What a nice bunch of messages from folks noting my absence from our
little virtual community and welcoming me back. :^>
I had the exceptional fortune to spend two full weeks on the Big
Island of Hawaii in November. This was intended to be a vacation (my
first one since '92) where I and my travel-pard, a telecommunications
engineer, did NOT work. We were generally successful, and at the end
of the first week did not recognize the sound of the telephone
ringing in the cottage. :^D
But there were agricultural and communications moments nevertheless
(besides eating).The first week, I got to do grassroots pesticide
education in Kailua-Kona as well as some public information work for
the Mauna Kea Observatory visitor center. The second week, I stayed
in a cottage on a small farm in the north, in the Hamakua District.
My first experience of feeding a captive feral piglet mass quantities
of tropical fruit remains (they like bananas best and will squish the
insides out before eating the skins). Met quite a few organic and
small farmers and ate of their amazing food. This was also the first
time I ever cooked, served, and ate octopus (/tako/) for Thanksgiving
dinner. A trip Web site is forthcoming; 1,040 digital photos now
being processed, and seven rolls of film for prints.
And that is my transition to these URLs for you all.
Among my two-foot stack of surface mail upon returning was the USDA
/Agriculture Fact Book 1998/. Here is the on-line version:
You can view it as text files or .PDF. Of especial interest is this
piece on the cost of food services and distribution:
I'll clip and send it separately.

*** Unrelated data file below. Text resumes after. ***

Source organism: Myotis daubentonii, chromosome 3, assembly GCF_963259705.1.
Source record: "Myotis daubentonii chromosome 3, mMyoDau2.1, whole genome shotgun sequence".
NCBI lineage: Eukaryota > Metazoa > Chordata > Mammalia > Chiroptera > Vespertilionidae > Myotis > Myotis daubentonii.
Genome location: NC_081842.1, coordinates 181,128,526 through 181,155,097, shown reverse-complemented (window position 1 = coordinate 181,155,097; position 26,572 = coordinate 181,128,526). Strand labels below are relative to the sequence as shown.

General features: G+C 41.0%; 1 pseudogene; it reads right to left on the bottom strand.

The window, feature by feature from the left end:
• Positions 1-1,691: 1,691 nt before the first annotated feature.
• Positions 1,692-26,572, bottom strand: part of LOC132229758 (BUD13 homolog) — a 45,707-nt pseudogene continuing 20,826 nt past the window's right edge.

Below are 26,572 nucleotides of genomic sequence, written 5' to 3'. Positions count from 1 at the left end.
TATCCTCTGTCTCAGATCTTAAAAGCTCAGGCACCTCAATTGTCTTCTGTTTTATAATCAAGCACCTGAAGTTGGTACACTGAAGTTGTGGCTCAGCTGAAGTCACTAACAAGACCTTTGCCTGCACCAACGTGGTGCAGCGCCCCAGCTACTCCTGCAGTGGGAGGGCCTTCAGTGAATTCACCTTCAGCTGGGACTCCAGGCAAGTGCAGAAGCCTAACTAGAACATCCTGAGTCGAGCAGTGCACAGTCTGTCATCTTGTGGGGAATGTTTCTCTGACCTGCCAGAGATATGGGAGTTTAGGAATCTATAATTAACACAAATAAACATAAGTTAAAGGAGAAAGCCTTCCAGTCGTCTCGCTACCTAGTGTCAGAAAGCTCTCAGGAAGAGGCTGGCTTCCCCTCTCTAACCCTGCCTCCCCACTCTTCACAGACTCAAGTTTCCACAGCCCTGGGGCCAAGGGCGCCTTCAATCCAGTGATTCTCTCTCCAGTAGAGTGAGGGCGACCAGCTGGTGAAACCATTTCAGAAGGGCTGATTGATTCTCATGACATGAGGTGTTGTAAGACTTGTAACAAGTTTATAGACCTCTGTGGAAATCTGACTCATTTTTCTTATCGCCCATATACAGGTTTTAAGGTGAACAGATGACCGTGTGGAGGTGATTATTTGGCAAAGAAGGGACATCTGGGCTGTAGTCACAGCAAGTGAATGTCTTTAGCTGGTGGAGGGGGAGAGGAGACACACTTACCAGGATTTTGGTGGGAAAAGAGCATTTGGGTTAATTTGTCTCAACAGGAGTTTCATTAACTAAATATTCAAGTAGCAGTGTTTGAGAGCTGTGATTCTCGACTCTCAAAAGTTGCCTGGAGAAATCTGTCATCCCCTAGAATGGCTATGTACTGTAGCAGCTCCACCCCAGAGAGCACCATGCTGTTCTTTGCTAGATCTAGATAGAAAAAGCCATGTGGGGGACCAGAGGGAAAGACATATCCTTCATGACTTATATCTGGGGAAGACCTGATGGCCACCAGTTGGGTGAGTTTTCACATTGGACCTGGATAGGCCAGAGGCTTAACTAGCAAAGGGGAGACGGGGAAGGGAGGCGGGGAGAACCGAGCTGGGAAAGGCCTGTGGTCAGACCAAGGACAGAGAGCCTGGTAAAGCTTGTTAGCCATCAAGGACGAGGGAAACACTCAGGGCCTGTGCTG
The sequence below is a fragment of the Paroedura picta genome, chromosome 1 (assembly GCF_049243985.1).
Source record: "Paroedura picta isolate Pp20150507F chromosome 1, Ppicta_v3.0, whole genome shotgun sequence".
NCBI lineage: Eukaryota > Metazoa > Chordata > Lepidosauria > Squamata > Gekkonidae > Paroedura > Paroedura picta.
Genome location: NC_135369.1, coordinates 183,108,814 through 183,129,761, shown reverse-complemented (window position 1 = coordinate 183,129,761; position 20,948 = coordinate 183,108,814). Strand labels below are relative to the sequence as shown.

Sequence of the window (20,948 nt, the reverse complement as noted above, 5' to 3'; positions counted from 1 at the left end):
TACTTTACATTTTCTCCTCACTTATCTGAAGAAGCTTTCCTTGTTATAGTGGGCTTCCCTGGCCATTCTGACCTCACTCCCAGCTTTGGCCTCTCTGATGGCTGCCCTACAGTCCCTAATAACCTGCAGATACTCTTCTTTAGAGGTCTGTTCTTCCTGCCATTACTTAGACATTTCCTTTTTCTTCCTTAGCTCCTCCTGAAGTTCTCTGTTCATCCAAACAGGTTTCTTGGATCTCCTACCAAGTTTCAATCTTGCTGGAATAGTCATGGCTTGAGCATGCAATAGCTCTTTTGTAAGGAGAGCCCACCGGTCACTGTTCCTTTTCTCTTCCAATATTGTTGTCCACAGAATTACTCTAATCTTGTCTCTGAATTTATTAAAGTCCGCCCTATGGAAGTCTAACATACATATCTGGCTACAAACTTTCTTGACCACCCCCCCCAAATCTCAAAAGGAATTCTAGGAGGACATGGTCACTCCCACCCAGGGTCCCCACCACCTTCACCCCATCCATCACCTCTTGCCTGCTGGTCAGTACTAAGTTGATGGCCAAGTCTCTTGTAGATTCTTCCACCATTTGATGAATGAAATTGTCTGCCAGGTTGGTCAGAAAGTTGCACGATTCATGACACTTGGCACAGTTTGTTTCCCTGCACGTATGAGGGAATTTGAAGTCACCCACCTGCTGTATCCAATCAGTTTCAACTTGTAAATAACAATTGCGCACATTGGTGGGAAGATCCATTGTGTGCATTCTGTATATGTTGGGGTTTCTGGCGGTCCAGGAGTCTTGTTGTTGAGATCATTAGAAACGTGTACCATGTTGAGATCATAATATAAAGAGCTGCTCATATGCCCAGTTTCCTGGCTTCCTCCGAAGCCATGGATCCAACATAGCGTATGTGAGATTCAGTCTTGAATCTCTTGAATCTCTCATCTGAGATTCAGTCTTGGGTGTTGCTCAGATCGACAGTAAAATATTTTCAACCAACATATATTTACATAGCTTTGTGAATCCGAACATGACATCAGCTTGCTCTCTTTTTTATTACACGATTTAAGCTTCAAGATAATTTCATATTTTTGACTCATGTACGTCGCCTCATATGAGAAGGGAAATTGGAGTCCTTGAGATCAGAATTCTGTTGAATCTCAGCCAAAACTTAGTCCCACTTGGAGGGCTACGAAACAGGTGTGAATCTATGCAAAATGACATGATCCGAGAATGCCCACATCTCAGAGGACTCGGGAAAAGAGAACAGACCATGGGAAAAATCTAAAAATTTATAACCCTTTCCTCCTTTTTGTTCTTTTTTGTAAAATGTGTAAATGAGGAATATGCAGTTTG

Those of you in a millennial mindset might enjoy (?) this
Collapse: why do civilizations fail?
I found the material on Mesopotamia particularly interesting because
it identifies nonsustainable agriculture as the reason for that
"cradle of civilization's" downfall. That material also highlights
the farming systems in the San Joaquin Valley as headed in a similar
The publications of the U.S. Geological Survey are available at:
Geology, hydrology, and related pubs and materials. Plus a spiffy
feature, "Ask-A-Geologist." I'm awaiting an answer as to whether
magma in the center of the earth glows inside there...or whether the
glow is a feature of its surfacing. Such questions occur to one after
10 or 12 miles of hiking on volcanic craters, and watching lava meet
ocean in an explosion of steam (sulfuric acid plume) and rock. I am
now a devotee of the Cult of Pele (that grrl rocks), an enthusiastic
volcano worshipper. It is my life's mission now to convince everyone
to see an active volcano in their lifetime.
Michele Gale-Sinex, communications manager
Center for Integrated Ag Systems
UW-Madison College of Ag and Life Sciences
Voice: (608) 262-8018 FAX: (608) 265-3020
There is something fascinating about science.
One gets such wholesale returns of conjecture
out of such trifling investment of fact.
To Unsubscribe: Email firstname.lastname@example.org with "unsubscribe sanet-mg".
To Subscribe to Digest: Email email@example.com with the command